Himalayan mountain passes STILL blanketed in deep snow – At the end of July!

Heavy and record-breaking snow has been falling this week, actually adding to the pack. The glaciers will benefit, says expert.

Snow holding on until the end of July is incredibly rare on these passes, reports the The Statesman — in fact, it’s the first time in 20 years that it’s occurred, the packs are usually all-gone by the end of May.

But here it is, the end of July, and thick snow still lingers on the Himalayan mountain passes of Rohtang, Baralacha, Kunjum, Shikula.

How thick?

“The heavy accumulation of snow up to 4-5 feet on Rohtang, Baralacha, Kunjum, Shikula passes is certainly good for the environment in the Himalayas,” said Senior Scientific Officer at State Centre on Climate Change, Dr SS Randhawa.

Comes on the back of a long and record-breaking winter

Randhawa also said that this summer comes on the back of a long and record-breaking winter which brought rare heavy snows to the higher reaches of Himalayas through April and May. He added that the glaciers would benefit from this latest July snowfall.


Thanks to Jack Hydrazine for this link

9 thoughts on “Himalayan mountain passes STILL blanketed in deep snow – At the end of July!”

  1. Dang global warming again creating too much snow in the winter and spring. When will it stop? Geez ! I know, we need to put panels in orbit reflecting sunlight instead of communication. Equipment. We could even spray stuff in the atmosphere. Oh waite, huh, that has been thought of.

  2. Hey, Mr. Climate Change expert, how you gonna like it when your pet glaciers come grinding down the mountains, obliterating everything in their path?

    Oh, that’s right- you’ll be dead of starvation by then.

  3. and I note theyve shut up about melting himalayan glaciers recently…golly gee I wonder why???
    and the floods in India bangladesh etc right now shows theres no shortage of monsoon rains and then the snowmelt..oh hang on there wouldnt BE any, which should be a blessing for them about now.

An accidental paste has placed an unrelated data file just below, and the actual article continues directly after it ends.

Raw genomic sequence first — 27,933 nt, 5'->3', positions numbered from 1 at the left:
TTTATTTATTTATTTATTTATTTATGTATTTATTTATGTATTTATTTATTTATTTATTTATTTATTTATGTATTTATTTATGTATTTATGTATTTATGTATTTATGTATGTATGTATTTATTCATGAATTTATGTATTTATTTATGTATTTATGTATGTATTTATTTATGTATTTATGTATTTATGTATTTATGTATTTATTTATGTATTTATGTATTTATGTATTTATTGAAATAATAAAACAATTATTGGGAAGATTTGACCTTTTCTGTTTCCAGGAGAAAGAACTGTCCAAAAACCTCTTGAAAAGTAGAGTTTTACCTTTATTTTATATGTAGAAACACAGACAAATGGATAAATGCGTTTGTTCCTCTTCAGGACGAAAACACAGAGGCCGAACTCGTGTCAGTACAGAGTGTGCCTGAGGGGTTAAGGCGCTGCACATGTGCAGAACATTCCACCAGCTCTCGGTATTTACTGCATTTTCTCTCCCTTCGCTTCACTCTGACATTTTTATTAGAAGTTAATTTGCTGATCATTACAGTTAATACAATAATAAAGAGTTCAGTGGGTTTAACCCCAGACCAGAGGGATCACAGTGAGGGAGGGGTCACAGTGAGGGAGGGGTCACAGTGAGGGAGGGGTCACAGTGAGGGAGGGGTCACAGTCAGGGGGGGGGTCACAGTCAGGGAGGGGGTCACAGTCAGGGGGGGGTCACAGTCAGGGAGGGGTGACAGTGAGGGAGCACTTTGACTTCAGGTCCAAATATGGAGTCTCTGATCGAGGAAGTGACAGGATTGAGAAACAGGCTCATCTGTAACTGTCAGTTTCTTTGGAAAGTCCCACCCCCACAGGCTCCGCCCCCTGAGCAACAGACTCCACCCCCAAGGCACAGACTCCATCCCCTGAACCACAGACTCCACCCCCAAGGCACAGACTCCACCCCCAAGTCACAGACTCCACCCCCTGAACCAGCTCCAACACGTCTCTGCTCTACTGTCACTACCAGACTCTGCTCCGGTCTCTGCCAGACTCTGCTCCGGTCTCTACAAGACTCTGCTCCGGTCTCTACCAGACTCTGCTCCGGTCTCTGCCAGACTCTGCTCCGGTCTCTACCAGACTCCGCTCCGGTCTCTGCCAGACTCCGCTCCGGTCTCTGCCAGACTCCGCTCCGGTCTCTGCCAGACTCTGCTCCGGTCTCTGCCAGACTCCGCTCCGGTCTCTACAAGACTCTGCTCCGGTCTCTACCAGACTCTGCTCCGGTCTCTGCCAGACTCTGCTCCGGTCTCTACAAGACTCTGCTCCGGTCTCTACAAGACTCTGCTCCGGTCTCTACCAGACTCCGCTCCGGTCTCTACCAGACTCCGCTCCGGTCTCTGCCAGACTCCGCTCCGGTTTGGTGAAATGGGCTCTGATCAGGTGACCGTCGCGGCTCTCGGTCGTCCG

4. I’ve noticed a mention of ‘arctic wildfires’ on the crappy BBC, but also on spaceweather.com. Would you happen to know anything about this? Is it volcanic activity, or just more AGW bull?

    • Rare but not unusual, they’re in Alaska which it sounds like they omitted to mention. Could be forests could be peat both known in terrestrial areas within the Arctic circle.

  5. So much for the glaciers melting away in a few decades then. Oh, of course, that was alarmist activist propaganda that was included in the IPCC report giving the lie to their claimed all peer-reviewed content.

  6. 50 years ago people were talking about global cooling.
    The song..Bad Moon on the Rise” was released in April of 1969. The lyrics are apocalyptic and line up with events at this time. I googled the song and read its lyrics.
    Very interesting connection with bad moon rising song. Definitely fits.

    I see a bad moon a-rising
    I see trouble on the way
    I see earthquakes and lightnin’
    I see bad times today

    Don’t go ’round tonight
    It’s bound to take your life
    There’s a bad moon on the rise

    I hear hurricanes a-blowing
    I know the end is coming soon
    I fear rivers over flowing
    I hear the voice of rage and ruin

    Don’t go ’round tonight
    It’s bound to take your life
    There’s a bad moon on the rise

    I hope you got your things together
    I hope you are quite prepared to die
    Look’s like we’re in for nasty weather
    One eye is taken for an eye

    Oh don’t go ’round tonight
    It’s bound to take your life
    There’s a bad moon on the rise
    There’s a bad moon on the rise

    Source: LyricFind

    Songwriters: John C. Fogerty

    Bad Moon Rising lyrics © The Bicycle Music Company

  7. The glaciers benefit from his latest July snowfall? More like China, as they have eyes on the Himalayan glaciers to feed their nation’s thirst.

  8. As sentient observers are aware, Wurmian Ice Age glaciers melted off continental landmasses some 14,400 YBP, followed by a median 12,250-year Holocene Interglacial Epoch skewed 1,500 years by Earth’s cometary/meteoritic Younger Dryas “cold shock” from BC 10,950 to 9,450.

    On this basis, Gaia’s planetary Interstadial Remission ended 12,250 + 3,500 – 14,400 = AD 1350 (Roman calendar conversion), coincident with Kamchatka’s strato-volcano Kambalny Eruption plus a 70-year Grand Solar Minimum fro 1350 – 1420 that dropped Earth’s human population by 66% through famine and disease (!).

    The clue to Earth’s recurring 102-kiloyear Pleistocene Ice Time is that winter snows do not melt in summer– glaciers do not “move south”, they accumulate in layers that blanket whole regions underneath.

    As ice-core stratigraphy attests, Wurmian glaciations’ onset entailed episodic bouts of weeks-long snowfalls up to ninety feet deep. Should any such catastrophe occur today in Europe or New England, urban-industrial civilization would vanish overnight.

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